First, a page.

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Summaries for Patients |

Obesity and Acute Mountain Sickness FREE

[+] Article and Author Information

The summary below is from the full report titled “Obesity: Associations with Acute Mountain Sickness.” It is in the 19 August 2003 issue of Annals of Internal Medicine (volume 139, pages 253-257). The authors are G. Ri-Li, P.J. Chase, S. Witkowski, B.L. Wyrick, J.A. Stone, B.D. Levine, and T.G. Babb.


Ann Intern Med. 2003;139(4):I-41. doi:10.7326/0003-4819-139-4-200308190-00003
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What is the problem and what is known about it so far?

Acute mountain sickness can occur when a person ascends rapidly to 8000 feet (2400 meters). Symptoms of mountain sickness include headache, nausea, poor sleep, and general fatigue. An inexpensive drug (acetazolamide) taken the day before and during ascent reduces the symptoms of acute mountain sickness. Acute mountain sickness is more likely to occur after rapid ascent and poor acclimatization to high altitude. Obesity may promote acute mountain sickness. Its role is still unclear, largely because studies of the effects of obesity during rapid ascent are difficult to carry out during climbs in the mountains.

Why did the researchers do this particular study?

To find out whether obese men are susceptible to developing acute mountain sickness.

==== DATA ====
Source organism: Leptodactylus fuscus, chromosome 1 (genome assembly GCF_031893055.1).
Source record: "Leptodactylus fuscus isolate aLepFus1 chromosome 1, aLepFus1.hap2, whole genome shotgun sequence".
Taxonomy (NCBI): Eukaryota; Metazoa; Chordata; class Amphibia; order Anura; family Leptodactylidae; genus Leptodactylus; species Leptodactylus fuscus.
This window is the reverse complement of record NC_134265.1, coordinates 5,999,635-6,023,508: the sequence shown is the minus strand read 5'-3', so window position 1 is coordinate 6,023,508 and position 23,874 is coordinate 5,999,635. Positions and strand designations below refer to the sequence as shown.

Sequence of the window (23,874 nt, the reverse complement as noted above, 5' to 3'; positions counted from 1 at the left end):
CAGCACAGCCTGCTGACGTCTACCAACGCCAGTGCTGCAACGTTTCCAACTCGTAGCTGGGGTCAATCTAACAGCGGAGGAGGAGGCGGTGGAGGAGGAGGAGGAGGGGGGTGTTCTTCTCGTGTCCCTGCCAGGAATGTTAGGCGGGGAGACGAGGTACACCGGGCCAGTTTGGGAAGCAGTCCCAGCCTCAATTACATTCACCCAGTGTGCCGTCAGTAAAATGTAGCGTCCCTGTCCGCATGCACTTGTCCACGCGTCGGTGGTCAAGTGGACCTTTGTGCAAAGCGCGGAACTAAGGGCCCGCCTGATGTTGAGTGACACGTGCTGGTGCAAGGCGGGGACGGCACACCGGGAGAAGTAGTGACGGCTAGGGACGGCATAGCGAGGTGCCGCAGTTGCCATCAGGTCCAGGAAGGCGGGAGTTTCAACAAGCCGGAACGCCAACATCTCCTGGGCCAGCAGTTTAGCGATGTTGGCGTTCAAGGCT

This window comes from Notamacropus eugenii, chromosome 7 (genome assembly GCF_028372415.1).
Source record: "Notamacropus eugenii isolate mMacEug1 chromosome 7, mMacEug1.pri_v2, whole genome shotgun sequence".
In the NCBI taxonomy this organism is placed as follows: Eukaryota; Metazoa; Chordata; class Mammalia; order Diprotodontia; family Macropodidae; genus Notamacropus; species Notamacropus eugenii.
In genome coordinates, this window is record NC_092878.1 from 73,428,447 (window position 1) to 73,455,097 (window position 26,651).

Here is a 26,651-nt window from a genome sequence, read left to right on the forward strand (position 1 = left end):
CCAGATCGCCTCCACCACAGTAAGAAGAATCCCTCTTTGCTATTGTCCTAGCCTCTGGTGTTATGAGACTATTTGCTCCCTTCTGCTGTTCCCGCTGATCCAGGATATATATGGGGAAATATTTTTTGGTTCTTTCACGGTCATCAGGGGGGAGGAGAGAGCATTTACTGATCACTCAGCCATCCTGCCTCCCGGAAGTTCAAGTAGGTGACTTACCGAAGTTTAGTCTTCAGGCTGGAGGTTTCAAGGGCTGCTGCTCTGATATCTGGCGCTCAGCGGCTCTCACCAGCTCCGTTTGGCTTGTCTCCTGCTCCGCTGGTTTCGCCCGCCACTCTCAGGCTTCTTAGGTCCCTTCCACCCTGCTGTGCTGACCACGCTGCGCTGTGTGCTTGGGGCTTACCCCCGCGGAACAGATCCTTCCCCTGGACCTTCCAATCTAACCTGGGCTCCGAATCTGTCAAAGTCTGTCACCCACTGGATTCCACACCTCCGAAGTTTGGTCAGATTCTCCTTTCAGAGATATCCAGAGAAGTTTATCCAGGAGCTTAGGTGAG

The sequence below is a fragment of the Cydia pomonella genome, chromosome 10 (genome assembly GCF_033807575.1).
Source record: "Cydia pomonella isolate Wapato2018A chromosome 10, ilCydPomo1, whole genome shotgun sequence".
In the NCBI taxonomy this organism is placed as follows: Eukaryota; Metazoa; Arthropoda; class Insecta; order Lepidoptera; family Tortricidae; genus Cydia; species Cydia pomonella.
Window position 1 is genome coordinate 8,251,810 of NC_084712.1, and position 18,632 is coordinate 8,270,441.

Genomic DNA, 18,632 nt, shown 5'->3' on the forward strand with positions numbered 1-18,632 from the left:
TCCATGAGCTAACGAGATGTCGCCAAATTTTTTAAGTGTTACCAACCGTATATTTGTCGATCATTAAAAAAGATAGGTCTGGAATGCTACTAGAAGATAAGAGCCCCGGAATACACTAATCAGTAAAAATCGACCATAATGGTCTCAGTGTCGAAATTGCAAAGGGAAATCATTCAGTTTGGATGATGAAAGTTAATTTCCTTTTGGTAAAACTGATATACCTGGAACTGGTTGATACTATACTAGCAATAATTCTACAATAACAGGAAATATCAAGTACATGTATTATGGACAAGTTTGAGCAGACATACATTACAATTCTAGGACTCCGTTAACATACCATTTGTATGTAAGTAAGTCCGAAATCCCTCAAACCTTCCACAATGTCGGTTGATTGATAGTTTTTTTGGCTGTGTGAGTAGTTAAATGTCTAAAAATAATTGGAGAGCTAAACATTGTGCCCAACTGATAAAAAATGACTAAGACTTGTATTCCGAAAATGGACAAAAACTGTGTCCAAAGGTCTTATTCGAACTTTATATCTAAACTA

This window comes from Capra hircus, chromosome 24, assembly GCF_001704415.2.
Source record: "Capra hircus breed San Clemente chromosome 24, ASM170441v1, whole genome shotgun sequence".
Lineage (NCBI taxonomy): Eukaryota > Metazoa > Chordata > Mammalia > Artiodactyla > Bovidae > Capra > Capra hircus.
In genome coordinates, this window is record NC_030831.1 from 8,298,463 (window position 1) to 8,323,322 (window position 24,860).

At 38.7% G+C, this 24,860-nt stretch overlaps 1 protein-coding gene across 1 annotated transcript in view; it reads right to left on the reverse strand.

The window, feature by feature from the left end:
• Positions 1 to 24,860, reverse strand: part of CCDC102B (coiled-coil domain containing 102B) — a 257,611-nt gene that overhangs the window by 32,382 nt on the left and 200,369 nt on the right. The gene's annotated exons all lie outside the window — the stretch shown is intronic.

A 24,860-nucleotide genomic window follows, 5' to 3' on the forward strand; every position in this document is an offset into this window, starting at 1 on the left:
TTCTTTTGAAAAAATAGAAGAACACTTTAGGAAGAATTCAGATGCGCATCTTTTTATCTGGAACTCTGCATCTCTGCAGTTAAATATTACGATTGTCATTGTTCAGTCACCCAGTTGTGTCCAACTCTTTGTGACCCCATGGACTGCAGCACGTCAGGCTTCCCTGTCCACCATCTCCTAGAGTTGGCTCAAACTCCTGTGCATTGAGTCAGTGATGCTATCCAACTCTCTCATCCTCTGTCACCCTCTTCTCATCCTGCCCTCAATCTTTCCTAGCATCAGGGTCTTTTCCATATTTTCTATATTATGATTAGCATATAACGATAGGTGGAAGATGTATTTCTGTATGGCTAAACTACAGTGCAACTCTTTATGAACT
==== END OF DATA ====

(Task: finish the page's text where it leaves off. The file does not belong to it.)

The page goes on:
Who was studied?

Nine obese and 10 nonobese men. The average body mass index (weight in kilograms divided by height in meters squared) of obese and nonobese men was 37 kg/m2 and 25 kg/m2, respectively.

How was the study done?

The men were studied in a large room called a decompression chamber. Removing air from the chamber created the effect of being at high altitude. Each man filled out a questionnaire about any symptoms of acute mountain sickness at sea level. Air was removed from the chamber to simulate an ascent to an altitude of 12,000 feet (3658 meters). Each man filled out the questionnaire again after being at simulated high altitude for 6 hours, 12 hours, and 24 hours. The researchers also measured the amount of oxygen in the men's blood.

What did the researchers find?

The obese men had worse symptoms of acute mountain sickness at high altitude. During sleep at high altitude, obese men also had much lower blood oxygen levels.

What were the limitations of the study?

The study was small and conditions didn't simulate real life, since the men in the decompression chamber were inactive. Some people get acute mountain sickness during vigorous physical exercise at high altitude.

What are the implications of the study?

Obesity may be associated with increased risk for acute mountain sickness.

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